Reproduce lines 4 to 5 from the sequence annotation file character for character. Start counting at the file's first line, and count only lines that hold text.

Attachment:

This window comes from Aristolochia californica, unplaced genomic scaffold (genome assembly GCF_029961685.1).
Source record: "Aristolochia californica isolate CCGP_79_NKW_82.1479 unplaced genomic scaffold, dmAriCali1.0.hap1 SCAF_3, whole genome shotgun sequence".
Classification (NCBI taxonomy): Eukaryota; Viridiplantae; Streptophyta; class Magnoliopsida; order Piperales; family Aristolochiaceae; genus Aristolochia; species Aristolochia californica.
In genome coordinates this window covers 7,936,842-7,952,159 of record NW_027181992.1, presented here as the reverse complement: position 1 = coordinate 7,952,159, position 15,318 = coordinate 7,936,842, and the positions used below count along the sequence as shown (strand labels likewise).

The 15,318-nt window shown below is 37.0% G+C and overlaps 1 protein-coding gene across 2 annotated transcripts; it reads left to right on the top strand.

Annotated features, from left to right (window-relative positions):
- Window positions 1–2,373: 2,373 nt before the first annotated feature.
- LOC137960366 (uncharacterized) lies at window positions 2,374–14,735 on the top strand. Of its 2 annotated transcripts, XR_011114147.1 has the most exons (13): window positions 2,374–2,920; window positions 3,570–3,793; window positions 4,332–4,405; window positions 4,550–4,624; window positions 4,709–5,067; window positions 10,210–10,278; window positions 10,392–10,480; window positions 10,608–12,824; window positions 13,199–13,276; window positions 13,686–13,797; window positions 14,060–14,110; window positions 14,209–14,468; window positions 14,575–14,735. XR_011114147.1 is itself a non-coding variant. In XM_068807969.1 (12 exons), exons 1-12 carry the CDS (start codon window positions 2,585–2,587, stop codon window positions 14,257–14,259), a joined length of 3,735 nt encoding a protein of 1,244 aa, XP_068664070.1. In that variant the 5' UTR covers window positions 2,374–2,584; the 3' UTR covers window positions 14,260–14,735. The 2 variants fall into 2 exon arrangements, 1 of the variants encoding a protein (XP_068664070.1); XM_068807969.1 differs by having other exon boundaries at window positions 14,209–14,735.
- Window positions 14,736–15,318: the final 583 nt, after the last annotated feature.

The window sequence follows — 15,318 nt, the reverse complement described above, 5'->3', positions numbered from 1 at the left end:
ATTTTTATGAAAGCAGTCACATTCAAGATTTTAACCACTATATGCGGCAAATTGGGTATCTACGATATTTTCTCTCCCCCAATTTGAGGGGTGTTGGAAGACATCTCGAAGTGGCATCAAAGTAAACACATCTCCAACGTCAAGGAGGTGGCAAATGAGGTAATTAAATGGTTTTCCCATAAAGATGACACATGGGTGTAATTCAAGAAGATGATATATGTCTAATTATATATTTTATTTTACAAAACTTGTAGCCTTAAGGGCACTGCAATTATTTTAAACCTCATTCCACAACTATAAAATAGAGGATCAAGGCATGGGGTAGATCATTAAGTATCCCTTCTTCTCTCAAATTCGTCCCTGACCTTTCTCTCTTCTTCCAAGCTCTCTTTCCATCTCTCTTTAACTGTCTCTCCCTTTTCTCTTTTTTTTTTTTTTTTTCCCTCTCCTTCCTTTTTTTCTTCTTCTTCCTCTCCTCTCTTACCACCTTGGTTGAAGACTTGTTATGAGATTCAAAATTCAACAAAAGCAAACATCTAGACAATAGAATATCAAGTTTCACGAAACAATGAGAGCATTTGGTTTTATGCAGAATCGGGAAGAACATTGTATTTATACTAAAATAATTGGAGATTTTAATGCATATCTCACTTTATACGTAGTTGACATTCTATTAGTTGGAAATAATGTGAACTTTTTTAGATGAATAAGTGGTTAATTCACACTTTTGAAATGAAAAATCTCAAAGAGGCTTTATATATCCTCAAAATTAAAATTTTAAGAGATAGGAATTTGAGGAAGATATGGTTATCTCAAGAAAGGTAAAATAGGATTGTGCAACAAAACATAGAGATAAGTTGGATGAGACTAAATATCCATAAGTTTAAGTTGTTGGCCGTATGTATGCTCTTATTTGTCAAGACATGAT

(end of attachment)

In genome coordinates this window covers 7,936,842-7,952,159 of record NW_027181992.1, presented here as the reverse complement: position 1 = coordinate 7,952,159, position 15,318 = coordinate 7,936,842, and the positions used below count along the sequence as shown (strand labels likewise).

The 15,318-nt window shown below is 37.0% G+C and overlaps 1 protein-coding gene across 2 annotated transcripts; it reads left to right on the top strand.